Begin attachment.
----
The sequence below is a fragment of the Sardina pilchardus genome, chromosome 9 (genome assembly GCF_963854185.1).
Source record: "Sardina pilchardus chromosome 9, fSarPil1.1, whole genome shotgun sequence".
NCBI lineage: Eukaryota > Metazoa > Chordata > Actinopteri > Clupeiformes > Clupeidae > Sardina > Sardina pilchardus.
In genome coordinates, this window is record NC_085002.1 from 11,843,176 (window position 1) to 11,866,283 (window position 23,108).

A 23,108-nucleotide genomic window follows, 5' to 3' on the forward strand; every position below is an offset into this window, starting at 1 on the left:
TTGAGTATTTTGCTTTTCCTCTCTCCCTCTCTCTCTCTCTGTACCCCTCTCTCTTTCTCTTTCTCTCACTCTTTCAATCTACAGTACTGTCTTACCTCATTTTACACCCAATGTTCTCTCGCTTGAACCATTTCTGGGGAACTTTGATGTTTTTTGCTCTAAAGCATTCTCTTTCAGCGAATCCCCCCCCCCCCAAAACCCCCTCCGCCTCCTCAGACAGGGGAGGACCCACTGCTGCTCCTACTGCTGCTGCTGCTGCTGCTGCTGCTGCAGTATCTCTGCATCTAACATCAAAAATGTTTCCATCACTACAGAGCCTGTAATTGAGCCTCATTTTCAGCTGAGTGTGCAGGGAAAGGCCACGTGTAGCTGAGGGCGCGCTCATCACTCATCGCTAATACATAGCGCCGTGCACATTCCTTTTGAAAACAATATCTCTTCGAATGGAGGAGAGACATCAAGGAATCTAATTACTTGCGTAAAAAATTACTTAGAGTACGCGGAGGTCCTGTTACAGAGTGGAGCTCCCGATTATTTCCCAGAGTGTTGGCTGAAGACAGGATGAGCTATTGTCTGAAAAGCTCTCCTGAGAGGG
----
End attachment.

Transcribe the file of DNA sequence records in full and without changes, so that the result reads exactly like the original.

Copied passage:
The sequence below is a fragment of the Sardina pilchardus genome, chromosome 9 (genome assembly GCF_963854185.1).
Source record: "Sardina pilchardus chromosome 9, fSarPil1.1, whole genome shotgun sequence".
NCBI lineage: Eukaryota > Metazoa > Chordata > Actinopteri > Clupeiformes > Clupeidae > Sardina > Sardina pilchardus.
In genome coordinates, this window is record NC_085002.1 from 11,843,176 (window position 1) to 11,866,283 (window position 23,108).

A 23,108-nucleotide genomic window follows, 5' to 3' on the forward strand; every position below is an offset into this window, starting at 1 on the left:
TTGAGTATTTTGCTTTTCCTCTCTCCCTCTCTCTCTCTCTGTACCCCTCTCTCTTTCTCTTTCTCTCACTCTTTCAATCTACAGTACTGTCTTACCTCATTTTACACCCAATGTTCTCTCGCTTGAACCATTTCTGGGGAACTTTGATGTTTTTTGCTCTAAAGCATTCTCTTTCAGCGAATCCCCCCCCCCCCAAAACCCCCTCCGCCTCCTCAGACAGGGGAGGACCCACTGCTGCTCCTACTGCTGCTGCTGCTGCTGCTGCTGCTGCAGTATCTCTGCATCTAACATCAAAAATGTTTCCATCACTACAGAGCCTGTAATTGAGCCTCATTTTCAGCTGAGTGTGCAGGGAAAGGCCACGTGTAGCTGAGGGCGCGCTCATCACTCATCGCTAATACATAGCGCCGTGCACATTCCTTTTGAAAACAATATCTCTTCGAATGGAGGAGAGACATCAAGGAATCTAATTACTTGCGTAAAAAATTACTTAGAGTACGCGGAGGTCCTGTTACAGAGTGGAGCTCCCGATTATTTCCCAGAGTGTTGGCTGAAGACAGGATGAGCTATTGTCTGAAAAGCTCTCCTGAGAGGG